Is there a deep state? If there is, writes New York Times columnist Stewart (Tangled Webs: How False Statements Are Undermining America: From Martha Stewart to Bernie Madoff, 2011, etc.), then Donald Trump is definitively a member.
James Comey was a good foot soldier for the FBI. Yet, when the 2016 election was heating up, he made one tactical error after another, especially by planting the suggestion that Hillary Clinton had engaged in illicit behavior when using a private server for official emails. We now know that the State Department has exonerated Clinton, but in 2015, the jury was still out. Meanwhile, other actions on the parts of FBI officials were consternating: Andrew McCabe’s wife, for instance, was running for office in Virginia as a Democrat and had received a sizable donation from that party, causing a Republican stalwart to fulminate that it could not be interpreted as “anything other than a down payment to influence the FBI’s criminal investigation into Hillary Clinton’s private email server.” After Trump entered office, Comey presented him with uncomfortable evidence linking him to prostitutes—evidence inconveniently videotaped by Russian intelligence. McCabe was not long in falling himself after suggesting that he knew that Trump had lied about his reasons for firing Comey. This is all well known to anyone who followed matters as they were happening, heavily reported in papers. A value added is that Stewart looks closely at questions surrounding the affair, asking whether Comey’s actions cost Clinton the election and answering that her “decades of obfuscation…led some voters to doubt Clinton’s integrity and truthfulness, including her claims about the emails.” Granted, Comey departed from policy by criticizing her handling of the matter while not recommending charges against her. Was Comey a Trump foe, as Trump so loudly complained? No, for the FBI’s case file concerned not Trump but, initially, four of his associates who proved to have direct ties to Russia—three of whom “ended up being indicted or pleading guilty to crimes.”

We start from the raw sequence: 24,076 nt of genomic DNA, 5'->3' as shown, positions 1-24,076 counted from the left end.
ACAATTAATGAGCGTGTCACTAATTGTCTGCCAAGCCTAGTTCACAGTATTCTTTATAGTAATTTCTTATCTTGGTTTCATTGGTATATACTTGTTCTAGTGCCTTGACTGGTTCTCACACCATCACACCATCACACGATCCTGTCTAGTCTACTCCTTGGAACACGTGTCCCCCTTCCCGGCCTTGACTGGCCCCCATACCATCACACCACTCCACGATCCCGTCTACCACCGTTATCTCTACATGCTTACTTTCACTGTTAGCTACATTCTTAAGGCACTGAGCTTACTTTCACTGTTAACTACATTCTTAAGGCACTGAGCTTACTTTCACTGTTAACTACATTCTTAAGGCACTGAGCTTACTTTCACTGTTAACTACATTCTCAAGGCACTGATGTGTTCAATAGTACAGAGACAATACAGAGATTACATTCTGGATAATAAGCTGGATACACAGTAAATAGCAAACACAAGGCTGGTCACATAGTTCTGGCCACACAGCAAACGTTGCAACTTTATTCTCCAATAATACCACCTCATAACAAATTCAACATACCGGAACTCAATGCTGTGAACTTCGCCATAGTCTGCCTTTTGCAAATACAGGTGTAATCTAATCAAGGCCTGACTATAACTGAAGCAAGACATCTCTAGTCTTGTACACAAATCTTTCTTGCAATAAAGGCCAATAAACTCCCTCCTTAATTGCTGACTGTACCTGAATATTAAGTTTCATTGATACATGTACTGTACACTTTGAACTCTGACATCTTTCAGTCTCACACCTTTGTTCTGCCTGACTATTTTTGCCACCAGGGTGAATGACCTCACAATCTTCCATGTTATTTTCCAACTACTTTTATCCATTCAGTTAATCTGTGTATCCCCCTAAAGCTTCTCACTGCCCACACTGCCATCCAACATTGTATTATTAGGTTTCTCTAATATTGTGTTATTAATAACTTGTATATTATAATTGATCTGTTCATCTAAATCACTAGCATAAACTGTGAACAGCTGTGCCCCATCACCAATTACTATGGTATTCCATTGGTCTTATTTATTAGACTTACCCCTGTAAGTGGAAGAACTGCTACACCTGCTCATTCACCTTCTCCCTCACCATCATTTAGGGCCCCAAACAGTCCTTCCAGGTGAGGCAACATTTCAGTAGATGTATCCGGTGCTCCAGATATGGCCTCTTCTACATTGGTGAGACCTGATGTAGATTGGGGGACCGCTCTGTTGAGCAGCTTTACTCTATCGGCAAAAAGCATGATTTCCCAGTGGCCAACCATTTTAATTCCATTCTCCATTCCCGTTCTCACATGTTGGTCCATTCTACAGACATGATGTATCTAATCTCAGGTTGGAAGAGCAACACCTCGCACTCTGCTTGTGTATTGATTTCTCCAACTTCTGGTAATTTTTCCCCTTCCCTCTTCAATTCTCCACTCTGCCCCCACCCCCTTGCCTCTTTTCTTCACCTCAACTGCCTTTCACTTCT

Covers ground already chronicled in the memoirs of the principals, to say nothing of the Mueller Report—but still worth a look.